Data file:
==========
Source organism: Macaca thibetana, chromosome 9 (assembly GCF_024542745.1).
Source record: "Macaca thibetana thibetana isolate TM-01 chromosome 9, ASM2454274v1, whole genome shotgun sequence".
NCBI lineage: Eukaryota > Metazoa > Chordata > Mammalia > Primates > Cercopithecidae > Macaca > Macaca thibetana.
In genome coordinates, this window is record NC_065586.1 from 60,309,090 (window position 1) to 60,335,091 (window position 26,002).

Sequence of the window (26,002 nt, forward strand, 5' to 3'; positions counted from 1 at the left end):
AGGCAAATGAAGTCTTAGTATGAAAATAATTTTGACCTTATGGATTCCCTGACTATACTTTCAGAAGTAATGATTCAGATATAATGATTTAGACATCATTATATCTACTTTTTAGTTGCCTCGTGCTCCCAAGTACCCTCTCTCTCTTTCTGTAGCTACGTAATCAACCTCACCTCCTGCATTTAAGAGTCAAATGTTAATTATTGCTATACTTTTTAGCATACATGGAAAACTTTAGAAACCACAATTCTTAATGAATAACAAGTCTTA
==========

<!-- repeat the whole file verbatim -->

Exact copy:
Source organism: Macaca thibetana, chromosome 9 (assembly GCF_024542745.1).
Source record: "Macaca thibetana thibetana isolate TM-01 chromosome 9, ASM2454274v1, whole genome shotgun sequence".
NCBI lineage: Eukaryota > Metazoa > Chordata > Mammalia > Primates > Cercopithecidae > Macaca > Macaca thibetana.
In genome coordinates, this window is record NC_065586.1 from 60,309,090 (window position 1) to 60,335,091 (window position 26,002).

Sequence of the window (26,002 nt, forward strand, 5' to 3'; positions counted from 1 at the left end):
AGGCAAATGAAGTCTTAGTATGAAAATAATTTTGACCTTATGGATTCCCTGACTATACTTTCAGAAGTAATGATTCAGATATAATGATTTAGACATCATTATATCTACTTTTTAGTTGCCTCGTGCTCCCAAGTACCCTCTCTCTCTTTCTGTAGCTACGTAATCAACCTCACCTCCTGCATTTAAGAGTCAAATGTTAATTATTGCTATACTTTTTAGCATACATGGAAAACTTTAGAAACCACAATTCTTAATGAATAACAAGTCTTA